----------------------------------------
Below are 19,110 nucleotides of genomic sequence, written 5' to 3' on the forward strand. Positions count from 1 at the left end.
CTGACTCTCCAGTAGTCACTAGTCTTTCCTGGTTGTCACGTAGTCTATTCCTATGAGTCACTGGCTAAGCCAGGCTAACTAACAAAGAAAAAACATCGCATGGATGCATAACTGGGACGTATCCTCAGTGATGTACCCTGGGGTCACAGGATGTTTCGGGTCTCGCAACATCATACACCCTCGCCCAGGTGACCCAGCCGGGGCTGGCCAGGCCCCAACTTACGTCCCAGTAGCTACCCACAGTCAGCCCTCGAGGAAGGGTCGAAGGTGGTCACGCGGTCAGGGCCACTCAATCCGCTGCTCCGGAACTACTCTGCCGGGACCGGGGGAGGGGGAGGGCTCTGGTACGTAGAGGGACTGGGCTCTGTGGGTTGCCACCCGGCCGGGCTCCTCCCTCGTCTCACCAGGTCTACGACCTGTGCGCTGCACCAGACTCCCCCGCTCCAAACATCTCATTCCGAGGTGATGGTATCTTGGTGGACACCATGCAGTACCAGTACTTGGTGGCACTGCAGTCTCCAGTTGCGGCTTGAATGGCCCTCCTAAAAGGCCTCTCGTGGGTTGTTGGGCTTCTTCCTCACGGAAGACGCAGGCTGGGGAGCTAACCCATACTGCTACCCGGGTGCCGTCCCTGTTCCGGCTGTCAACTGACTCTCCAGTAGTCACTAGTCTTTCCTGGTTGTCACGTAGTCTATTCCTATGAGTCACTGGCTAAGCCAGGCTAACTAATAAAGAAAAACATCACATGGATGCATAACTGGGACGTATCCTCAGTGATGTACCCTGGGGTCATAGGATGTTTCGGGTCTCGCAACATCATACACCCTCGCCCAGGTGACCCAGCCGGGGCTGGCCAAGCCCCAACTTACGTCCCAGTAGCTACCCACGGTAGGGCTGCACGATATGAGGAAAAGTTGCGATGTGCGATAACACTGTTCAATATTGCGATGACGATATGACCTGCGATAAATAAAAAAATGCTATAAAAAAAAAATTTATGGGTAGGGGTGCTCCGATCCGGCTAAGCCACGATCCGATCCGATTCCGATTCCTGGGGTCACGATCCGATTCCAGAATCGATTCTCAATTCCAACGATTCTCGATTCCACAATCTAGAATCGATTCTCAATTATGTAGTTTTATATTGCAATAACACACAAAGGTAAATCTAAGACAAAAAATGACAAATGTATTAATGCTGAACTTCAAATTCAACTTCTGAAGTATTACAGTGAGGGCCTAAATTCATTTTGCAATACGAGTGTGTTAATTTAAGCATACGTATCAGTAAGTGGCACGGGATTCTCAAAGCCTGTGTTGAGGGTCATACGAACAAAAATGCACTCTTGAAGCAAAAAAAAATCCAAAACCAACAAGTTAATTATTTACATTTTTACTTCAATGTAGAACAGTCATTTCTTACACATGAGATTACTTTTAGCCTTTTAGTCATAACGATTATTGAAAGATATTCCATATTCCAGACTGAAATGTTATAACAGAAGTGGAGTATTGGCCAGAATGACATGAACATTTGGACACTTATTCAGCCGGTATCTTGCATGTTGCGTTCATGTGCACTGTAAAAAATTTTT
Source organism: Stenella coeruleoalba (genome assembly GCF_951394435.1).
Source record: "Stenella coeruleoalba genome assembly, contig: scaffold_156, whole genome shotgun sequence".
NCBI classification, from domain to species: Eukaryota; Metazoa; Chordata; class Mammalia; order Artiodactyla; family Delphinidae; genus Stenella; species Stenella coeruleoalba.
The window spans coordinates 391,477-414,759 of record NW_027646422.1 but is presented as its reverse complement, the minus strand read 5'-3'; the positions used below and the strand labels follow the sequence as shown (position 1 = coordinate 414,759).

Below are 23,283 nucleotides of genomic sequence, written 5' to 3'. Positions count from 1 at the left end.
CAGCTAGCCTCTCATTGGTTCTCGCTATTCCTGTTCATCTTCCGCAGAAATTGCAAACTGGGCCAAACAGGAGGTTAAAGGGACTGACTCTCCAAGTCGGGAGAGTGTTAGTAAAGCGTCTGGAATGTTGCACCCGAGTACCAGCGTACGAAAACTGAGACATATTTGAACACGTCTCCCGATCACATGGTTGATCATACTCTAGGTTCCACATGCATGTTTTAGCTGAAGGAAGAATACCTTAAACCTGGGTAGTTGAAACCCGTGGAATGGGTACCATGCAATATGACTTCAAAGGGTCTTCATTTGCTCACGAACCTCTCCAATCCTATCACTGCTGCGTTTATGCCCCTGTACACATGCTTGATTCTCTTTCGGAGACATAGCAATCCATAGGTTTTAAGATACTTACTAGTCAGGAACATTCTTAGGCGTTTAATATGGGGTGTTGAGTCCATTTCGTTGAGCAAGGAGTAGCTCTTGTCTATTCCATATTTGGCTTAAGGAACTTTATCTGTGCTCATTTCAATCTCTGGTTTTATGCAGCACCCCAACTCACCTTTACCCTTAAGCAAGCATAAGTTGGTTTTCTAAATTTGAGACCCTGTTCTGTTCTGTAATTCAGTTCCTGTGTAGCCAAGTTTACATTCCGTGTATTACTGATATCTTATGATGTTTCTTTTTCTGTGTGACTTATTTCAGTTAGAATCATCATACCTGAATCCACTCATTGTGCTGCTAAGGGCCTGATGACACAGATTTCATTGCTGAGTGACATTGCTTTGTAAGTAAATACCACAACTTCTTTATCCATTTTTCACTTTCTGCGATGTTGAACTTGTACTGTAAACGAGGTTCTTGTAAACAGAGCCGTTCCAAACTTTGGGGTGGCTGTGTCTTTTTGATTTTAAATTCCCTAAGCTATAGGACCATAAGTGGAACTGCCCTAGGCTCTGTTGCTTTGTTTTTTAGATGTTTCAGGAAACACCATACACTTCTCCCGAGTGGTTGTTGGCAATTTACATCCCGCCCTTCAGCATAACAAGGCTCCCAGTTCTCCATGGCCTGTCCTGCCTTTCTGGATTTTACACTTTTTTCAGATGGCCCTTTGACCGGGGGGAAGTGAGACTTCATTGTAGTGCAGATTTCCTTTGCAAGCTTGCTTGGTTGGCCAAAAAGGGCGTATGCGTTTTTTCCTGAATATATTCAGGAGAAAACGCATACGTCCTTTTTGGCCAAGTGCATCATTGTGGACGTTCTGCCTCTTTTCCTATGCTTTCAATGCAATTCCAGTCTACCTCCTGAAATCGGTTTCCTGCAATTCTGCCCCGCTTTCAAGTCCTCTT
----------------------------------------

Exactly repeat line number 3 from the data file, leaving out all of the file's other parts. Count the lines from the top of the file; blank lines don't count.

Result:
Source organism: Stenella coeruleoalba (genome assembly GCF_951394435.1).